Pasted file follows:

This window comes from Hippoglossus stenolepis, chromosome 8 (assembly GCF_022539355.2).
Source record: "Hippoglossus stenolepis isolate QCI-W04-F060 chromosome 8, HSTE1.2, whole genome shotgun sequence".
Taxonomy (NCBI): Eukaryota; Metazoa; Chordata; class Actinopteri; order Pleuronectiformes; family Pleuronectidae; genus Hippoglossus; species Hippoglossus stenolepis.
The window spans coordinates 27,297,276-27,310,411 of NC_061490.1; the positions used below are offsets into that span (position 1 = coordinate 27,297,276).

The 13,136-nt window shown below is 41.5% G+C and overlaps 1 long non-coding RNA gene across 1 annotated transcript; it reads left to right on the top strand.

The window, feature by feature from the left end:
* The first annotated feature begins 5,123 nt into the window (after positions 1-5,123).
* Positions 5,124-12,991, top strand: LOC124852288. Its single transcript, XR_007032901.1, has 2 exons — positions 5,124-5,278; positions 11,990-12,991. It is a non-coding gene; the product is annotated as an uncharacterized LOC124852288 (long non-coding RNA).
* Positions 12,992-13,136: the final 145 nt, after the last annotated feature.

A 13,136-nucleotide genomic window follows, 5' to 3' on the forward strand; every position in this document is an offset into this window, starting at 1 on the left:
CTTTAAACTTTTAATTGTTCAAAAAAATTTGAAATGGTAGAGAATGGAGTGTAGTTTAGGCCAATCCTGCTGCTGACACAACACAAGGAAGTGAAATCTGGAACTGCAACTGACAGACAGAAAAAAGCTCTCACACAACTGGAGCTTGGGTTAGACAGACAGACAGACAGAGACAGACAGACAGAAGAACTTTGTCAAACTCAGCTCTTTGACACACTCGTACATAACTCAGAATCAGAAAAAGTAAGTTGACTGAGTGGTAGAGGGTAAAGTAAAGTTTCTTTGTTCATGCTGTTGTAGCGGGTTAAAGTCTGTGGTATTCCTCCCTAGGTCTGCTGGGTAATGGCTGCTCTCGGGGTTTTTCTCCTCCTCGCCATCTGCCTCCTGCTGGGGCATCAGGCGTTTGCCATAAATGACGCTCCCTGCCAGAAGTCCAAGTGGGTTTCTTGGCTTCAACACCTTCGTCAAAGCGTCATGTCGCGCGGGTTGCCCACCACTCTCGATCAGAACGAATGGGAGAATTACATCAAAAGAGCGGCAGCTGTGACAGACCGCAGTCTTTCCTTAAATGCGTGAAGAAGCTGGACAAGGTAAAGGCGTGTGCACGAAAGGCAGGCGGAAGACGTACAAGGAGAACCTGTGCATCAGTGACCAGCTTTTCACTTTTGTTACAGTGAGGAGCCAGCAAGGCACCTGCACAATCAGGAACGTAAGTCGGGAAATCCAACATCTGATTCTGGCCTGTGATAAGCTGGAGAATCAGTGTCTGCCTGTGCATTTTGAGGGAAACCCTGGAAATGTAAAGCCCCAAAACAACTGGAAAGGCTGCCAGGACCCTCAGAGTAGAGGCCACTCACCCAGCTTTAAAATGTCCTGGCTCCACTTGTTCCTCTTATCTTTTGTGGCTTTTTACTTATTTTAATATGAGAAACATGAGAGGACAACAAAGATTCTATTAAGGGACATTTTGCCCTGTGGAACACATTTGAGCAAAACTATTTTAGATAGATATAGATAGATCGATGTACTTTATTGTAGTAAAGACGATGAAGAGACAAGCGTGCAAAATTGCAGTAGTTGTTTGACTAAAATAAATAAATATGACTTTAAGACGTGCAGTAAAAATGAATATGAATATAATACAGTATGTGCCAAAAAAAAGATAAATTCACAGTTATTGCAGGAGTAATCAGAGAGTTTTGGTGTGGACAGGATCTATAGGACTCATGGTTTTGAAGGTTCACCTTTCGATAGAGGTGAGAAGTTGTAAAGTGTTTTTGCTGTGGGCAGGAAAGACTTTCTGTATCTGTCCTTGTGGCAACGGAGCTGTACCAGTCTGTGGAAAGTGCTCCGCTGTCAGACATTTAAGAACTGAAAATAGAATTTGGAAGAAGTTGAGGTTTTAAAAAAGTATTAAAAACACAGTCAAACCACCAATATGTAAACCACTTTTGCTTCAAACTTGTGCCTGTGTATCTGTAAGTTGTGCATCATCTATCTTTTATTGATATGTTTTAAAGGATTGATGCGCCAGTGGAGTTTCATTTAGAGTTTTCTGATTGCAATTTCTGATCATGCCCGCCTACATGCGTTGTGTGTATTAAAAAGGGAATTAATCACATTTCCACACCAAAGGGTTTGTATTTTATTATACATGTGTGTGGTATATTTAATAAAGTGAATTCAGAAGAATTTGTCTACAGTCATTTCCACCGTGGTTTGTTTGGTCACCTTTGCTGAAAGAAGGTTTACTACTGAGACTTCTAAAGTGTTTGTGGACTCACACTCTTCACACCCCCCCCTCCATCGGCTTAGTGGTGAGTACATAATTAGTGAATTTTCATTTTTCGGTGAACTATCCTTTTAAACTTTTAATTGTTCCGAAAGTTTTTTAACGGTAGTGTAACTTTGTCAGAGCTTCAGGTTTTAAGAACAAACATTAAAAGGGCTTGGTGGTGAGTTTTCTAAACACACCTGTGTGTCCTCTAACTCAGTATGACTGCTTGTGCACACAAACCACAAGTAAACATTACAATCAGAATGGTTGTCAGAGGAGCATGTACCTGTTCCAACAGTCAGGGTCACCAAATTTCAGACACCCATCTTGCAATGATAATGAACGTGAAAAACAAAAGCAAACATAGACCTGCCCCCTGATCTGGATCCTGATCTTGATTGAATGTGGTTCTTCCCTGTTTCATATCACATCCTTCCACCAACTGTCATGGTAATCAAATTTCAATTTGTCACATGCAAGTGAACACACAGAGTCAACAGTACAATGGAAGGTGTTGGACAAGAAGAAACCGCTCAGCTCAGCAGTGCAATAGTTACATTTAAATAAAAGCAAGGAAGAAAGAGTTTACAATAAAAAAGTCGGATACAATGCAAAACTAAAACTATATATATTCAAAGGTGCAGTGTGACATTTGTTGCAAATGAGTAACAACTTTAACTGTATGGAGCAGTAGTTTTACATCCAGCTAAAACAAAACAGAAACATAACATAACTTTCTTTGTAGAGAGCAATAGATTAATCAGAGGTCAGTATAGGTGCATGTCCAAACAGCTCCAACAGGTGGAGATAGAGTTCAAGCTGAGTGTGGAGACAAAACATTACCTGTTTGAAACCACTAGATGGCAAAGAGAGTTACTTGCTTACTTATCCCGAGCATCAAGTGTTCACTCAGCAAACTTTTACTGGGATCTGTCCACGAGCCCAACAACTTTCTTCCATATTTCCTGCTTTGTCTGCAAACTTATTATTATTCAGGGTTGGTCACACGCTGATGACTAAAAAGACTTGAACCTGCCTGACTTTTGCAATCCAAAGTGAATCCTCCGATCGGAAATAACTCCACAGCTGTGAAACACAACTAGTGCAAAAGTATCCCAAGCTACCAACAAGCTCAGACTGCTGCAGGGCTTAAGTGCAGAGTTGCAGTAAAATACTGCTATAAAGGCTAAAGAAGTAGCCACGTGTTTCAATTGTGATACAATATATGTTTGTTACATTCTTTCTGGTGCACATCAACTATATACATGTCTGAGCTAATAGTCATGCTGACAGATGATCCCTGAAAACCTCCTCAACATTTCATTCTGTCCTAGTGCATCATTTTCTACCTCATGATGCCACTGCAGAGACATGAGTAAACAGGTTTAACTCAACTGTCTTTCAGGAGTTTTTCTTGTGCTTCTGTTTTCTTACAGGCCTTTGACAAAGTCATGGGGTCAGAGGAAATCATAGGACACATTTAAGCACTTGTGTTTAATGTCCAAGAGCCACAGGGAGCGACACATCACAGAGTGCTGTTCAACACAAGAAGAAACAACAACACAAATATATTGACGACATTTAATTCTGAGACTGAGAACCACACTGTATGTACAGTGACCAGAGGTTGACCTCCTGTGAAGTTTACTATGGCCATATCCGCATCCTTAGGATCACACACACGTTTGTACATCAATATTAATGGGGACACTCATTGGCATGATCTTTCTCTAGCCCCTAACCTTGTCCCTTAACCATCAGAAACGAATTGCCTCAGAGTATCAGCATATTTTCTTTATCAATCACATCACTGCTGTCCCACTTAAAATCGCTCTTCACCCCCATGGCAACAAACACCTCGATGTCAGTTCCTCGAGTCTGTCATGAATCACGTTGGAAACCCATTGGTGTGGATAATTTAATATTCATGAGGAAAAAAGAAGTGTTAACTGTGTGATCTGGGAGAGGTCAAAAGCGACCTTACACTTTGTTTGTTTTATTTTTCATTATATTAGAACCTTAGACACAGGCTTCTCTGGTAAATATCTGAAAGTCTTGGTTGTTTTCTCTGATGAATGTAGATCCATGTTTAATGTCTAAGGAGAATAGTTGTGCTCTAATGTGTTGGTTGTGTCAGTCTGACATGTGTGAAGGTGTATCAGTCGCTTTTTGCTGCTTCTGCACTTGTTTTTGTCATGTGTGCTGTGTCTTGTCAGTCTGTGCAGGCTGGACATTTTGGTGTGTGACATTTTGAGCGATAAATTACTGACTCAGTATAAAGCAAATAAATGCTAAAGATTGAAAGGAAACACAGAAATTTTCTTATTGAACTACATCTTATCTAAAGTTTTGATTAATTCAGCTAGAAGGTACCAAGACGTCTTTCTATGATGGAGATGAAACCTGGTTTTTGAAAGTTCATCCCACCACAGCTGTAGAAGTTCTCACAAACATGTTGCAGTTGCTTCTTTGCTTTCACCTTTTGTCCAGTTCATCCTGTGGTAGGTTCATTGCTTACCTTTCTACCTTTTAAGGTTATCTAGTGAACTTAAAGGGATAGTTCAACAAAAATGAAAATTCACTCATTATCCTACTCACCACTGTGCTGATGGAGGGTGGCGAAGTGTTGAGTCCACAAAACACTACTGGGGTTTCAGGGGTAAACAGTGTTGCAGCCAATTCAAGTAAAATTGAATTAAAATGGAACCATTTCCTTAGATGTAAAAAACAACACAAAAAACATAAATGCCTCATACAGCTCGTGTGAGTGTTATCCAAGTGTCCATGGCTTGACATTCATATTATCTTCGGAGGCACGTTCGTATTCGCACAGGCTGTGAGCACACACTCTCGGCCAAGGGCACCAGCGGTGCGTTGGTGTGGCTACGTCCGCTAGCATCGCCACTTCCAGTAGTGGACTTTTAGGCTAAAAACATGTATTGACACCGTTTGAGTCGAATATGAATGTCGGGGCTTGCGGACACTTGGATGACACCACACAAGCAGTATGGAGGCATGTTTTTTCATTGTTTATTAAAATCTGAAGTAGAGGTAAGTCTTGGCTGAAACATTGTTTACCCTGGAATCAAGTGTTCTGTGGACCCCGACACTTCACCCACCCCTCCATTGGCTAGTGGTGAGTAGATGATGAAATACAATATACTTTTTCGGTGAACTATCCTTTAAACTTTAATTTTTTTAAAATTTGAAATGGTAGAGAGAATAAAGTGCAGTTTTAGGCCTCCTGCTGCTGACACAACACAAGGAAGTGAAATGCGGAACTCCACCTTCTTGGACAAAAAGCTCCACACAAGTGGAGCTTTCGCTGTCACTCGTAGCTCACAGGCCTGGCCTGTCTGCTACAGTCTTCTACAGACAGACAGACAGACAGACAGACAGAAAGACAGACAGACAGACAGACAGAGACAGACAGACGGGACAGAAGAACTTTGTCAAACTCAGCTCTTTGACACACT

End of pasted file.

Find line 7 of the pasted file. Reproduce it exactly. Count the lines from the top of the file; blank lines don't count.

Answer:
* The first annotated feature begins 5,123 nt into the window (after positions 1-5,123).